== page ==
Preparation for Ministry: Spiritual Direction Training compared to Seminary

The best preparation I had for ministry was the three year training program for spiritual directors I completed at Heart-Paths Dallas in 2012.  For those who do not know about or who are not familiar with spiritual direction, I offer this description from Liz Budd Ellmann, the Executive Director of Spiritual Directors International:

“Spiritual direction explores a deeper relationship with the spiritual aspect of being human. Simply put, spiritual direction is helping people tell their sacred stories everyday.” (For more in-depth descriptions see SDI here  or my own spiritual direction web site here.)

Seminary did not prepare me to accompany others on a spiritual journey. I learned this while training to be a spiritual director.  I learned most of the tools needed to practice this art from Heart Paths. Essentials such as deep listening, asking effective questions, vulnerability, and discernment,  were anchors of the spiritual direction curriculum, but not of my seminary experience.

My spiritual direction training taught me how to listen so that I was better able to hear what someone says, and what someone leaves unsaid.  I learned how to listen to the spirit, the divine, and the ineffable movement of the heart connecting to self, others, and the world.  Seminary was about theology, or God talk.  I learned a lot about the different ways human beings think about God, the holy spirit, and the human spirit.  Spiritual  director training taught me to hear and feel what these ideas look like when they come alive in someone’s heart in their daily living.  Seminary prepared me to teach others about these things, but it didn’t prepare me to hold someone’s hand while they explored them.

In seminary, the questions I learned how to ask were questions about  what wasn’t being said and who wasn’t being included and how justice was or wasn’t being served. Spiritual director training taught me that the best questions are not questions, but invitations to travel further along the path and deeper into the heart.   Seminary prepared me to ask pointed, closed, thinking questions, but it did not prepare me to ask open, inviting, feeling questions, such as “Tell me more about how you feel when you experience the holy touch your heart.”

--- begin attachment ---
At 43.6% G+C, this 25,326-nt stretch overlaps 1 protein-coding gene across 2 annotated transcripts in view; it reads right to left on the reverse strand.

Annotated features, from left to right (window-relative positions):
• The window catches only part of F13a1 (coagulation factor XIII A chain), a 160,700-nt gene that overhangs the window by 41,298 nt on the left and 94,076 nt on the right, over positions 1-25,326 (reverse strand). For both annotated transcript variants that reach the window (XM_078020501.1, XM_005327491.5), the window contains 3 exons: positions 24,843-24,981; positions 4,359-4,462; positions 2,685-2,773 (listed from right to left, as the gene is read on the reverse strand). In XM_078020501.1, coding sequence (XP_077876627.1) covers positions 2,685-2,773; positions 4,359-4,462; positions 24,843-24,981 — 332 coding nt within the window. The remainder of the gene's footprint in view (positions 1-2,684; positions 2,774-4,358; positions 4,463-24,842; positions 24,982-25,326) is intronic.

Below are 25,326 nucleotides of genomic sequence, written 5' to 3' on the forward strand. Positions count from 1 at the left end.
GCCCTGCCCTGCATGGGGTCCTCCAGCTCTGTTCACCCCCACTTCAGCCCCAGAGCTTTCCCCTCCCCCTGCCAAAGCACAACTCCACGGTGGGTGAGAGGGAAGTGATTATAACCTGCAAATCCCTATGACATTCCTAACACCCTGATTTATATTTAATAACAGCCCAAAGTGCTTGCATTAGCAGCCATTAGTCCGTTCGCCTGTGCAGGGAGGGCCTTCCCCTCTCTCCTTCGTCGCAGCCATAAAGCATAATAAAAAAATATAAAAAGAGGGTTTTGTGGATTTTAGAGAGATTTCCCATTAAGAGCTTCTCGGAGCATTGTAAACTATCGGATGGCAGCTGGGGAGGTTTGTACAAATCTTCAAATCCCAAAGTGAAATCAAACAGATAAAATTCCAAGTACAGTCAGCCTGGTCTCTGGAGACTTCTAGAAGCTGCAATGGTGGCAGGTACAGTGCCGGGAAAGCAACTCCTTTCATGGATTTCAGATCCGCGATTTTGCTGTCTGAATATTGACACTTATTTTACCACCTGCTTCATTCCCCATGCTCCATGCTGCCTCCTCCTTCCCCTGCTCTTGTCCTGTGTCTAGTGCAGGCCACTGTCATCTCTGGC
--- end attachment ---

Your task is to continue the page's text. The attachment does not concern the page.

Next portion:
Seminary prepared me to build walls in order to have healthy professional boundaries. Spiritual director training prepared me to be vulnerable in order to have healthy boundaries.   One can’t engage spiritual direction without being vulnerable to one’s core.

Seminary did not prepare me to help individuals or groups make difficult, painful choices.    I did learn about decision making, and I did learn about family systems, and I did learn about adaptive leadership, but I didn’t learn discernment.   Seminary did not prepare me to find that stillness where the voice of the spirit whispers its suggested route.  I had my preparation for that during my spiritual director training.

Seminary taught me that I would need to pay a lot of attention to self-care.  Seminary did not teach me how to do this.  Seminary did not prepare me for doing my own deep, ongoing spiritual work.  Nothing in seminary challenged me to to do an intensive, honest, spiritual and personal inventory.   Spiritual direction training taught me to weigh the heart and the head equally, to bring my most authentic self, and to take up the discipline of regular spiritual practice.

Spiritual director training taught me many things that I did not learn in seminary or in CPE. The most important thing I learned was that you can not be a spiritual companion for anyone else if you are not a traveler yourself.  In order to be a spiritual director, you must also have a spiritual director.   Too often, well-intentioned people go into the ministry without first doing their own deep spiritual work.  Seminary did not prepare me to do my own deep spiritual work, nor require me to do it, but spiritual director training did.

I did learn a lot in seminary.  I learned a lot of information. I learned how to think and reason better. I learned how to research and write better. I learned how to speak better.  This prepared me to be a better teacher, speaker, writer, and religious professional.

Spiritual director training taught me how to feel. Spiritual direction training taught me how to be a curious, non anxious presence.  Spiritual director training taught me how to be more authentic, less self-centered, and more empathetic.  Spiritual direction training taught me how to feel comfortable in my own skin and in my own faith. Spiritual direction training made me a learner, a listener, a preacher, and a pastor.


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